Two transmission companies owned by TransCanada (NYSE: TRP) have proposed a new model for developing much needed electricity transmission in the U.S.
Chinook Power Transmission, LLC and Zephyr Power Transmission, LLC have agreed to provide half of the capacity on their proposed new transmission lines to wind developers. The agreement is expected to help finance the transmission lines and convince utilities that the project is viable, while still leaving half of the transmission line capacity available for other power generators.
The approach attempts to overcome a financing dilemma faced by independent companies wanting to build new transmission lines. Under current federal rules, they must open
all access to that transmission line to a competitive bidding process,
but they need to make significant investments prior to reaching that
In other words, they need to attract investors before they have
a single customer. They also face a chicken-and-egg dilemma: power
generators won't support a transmission line unless a utility says it
needs the line to supply its customers, and utilities won't support a
transmission line unless there is a power generator backing it up.
On February 19, the Federal Energy Regulatory Commission (FERC) approved the new approach, allowing the two projects to go forward.
FERC noted that it needs to show greater flexibility for such "merchant" power line projects, because the project developers assume all the market risks, and unlike electric utilities, they have no set pool of customers from which they can recover their project costs.
The two projects include a 1,100-mile transmission line running from Medicine Bow, Wyoming, to just south of Las Vegas, Nevada, and a 1,000-mile transmission line that runs from Harlowtown, Montana, to the same ending point in Nevada.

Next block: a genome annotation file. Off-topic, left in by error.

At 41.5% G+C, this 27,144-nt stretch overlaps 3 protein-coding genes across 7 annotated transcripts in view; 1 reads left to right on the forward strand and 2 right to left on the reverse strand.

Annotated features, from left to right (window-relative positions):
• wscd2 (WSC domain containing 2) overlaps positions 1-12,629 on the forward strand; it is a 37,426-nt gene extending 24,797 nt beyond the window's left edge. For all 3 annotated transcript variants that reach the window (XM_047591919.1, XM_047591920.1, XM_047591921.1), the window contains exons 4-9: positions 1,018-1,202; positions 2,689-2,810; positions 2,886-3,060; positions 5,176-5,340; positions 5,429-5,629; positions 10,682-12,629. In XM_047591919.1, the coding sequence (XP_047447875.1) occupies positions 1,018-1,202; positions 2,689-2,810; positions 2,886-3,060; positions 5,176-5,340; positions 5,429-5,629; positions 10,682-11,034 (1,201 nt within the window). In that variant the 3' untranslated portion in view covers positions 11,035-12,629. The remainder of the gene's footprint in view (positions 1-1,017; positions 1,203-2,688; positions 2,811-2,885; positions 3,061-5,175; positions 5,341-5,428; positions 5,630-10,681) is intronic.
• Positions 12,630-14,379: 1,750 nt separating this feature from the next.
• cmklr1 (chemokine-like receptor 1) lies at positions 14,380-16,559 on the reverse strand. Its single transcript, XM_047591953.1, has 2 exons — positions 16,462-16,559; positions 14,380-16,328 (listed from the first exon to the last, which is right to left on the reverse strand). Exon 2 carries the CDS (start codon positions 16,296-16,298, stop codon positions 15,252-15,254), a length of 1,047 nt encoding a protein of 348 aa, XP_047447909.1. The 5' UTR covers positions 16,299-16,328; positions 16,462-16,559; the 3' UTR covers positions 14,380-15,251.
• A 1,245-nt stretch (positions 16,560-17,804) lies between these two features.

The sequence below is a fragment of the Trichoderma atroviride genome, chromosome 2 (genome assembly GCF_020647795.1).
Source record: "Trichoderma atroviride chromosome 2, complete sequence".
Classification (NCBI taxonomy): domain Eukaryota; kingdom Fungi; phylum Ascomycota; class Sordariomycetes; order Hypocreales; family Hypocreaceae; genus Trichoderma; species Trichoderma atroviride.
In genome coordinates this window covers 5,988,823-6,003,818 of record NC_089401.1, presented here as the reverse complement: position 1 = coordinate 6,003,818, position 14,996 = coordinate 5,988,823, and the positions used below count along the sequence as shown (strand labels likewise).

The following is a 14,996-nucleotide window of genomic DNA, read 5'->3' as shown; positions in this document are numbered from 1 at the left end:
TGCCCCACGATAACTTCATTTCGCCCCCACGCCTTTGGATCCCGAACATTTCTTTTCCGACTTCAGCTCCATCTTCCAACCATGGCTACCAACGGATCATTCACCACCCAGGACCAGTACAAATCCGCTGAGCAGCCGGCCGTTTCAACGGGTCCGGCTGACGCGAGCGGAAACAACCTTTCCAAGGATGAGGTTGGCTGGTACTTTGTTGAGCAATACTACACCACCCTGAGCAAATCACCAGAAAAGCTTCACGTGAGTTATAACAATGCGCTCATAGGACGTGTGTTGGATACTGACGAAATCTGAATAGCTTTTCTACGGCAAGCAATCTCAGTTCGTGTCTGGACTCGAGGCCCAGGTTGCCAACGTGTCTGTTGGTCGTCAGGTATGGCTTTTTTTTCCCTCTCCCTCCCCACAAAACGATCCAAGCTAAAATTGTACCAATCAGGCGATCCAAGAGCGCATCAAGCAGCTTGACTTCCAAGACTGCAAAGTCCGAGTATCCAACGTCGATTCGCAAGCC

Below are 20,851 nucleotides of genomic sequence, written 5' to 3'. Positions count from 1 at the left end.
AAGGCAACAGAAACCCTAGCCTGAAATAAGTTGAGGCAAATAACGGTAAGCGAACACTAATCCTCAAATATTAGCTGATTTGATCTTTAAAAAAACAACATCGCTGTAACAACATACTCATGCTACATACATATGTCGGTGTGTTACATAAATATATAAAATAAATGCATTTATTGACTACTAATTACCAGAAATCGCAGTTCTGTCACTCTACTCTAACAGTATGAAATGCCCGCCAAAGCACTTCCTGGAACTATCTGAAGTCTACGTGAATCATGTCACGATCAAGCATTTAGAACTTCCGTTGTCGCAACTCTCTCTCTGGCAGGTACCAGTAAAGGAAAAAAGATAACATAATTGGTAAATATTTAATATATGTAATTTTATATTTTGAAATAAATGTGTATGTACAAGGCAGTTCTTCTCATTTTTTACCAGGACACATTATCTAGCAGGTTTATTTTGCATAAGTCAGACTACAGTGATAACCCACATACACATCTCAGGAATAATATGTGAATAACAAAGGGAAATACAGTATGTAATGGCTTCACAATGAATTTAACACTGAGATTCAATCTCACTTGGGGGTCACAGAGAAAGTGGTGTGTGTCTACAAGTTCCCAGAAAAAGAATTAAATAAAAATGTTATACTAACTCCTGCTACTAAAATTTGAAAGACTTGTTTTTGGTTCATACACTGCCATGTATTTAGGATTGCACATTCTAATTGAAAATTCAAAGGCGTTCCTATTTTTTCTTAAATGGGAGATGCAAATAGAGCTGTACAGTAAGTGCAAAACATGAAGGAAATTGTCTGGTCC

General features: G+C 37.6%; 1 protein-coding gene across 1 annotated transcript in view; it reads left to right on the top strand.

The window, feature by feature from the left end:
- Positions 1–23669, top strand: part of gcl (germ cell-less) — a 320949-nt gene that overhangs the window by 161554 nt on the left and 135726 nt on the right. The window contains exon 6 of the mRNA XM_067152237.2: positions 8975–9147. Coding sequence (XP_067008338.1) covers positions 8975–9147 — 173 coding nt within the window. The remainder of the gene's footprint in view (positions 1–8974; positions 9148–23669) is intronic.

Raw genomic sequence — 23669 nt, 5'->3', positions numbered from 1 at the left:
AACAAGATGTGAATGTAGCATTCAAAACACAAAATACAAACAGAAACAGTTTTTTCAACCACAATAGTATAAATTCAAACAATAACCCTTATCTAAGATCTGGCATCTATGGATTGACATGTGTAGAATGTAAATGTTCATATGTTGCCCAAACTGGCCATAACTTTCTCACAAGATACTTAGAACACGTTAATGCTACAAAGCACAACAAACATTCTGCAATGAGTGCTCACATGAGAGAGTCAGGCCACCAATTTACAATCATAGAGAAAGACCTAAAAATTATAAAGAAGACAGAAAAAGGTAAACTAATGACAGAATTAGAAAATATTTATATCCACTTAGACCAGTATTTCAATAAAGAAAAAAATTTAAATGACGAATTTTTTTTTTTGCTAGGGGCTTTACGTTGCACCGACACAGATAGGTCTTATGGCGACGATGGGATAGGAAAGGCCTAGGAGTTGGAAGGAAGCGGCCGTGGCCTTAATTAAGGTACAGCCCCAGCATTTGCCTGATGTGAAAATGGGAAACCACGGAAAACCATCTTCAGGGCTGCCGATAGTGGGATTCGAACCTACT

Each transmission line will have a capacity of 3,000 megawatts (MW), which means that each line has an agreement with a wind power developer that plans to build 1,500 MW of wind power by the time the lines are completed in 2014. For comparison, at the end of 2008, Montana had only 272 MW of wind power capacity, while Wyoming had 676 MW of wind capacity.
The companies did not name the wind power developers, although several wind developers reportedly were in favor of the proposal.
The proposed transmission lines are significant for a number of technical reasons, as well, according to the Energy Efficiency and Renewable Energy (EERE) division of the Department of Energy. They will be the first transmission lines to ship large amounts of wind power from windy northern states to distant customers in the Southwest.
To achieve this feat without losing too much energy, the lines will be high-voltage direct-current (HVDC) lines, operating at voltages of 500 kilovolts. Such HVDC lines can carry 3,000 MW of power on a single string of towers, while multiple towers would be needed for traditional lines using alternating current.
According to TransCanada, each transmission line will cost about $3 billion, even though they follow the same path from Boise, Idaho, through Nevada. The construction of such "green power superhighways" is advocated in a white paper that was released on February 17 by AWEA and the Solar Energy Industries Association.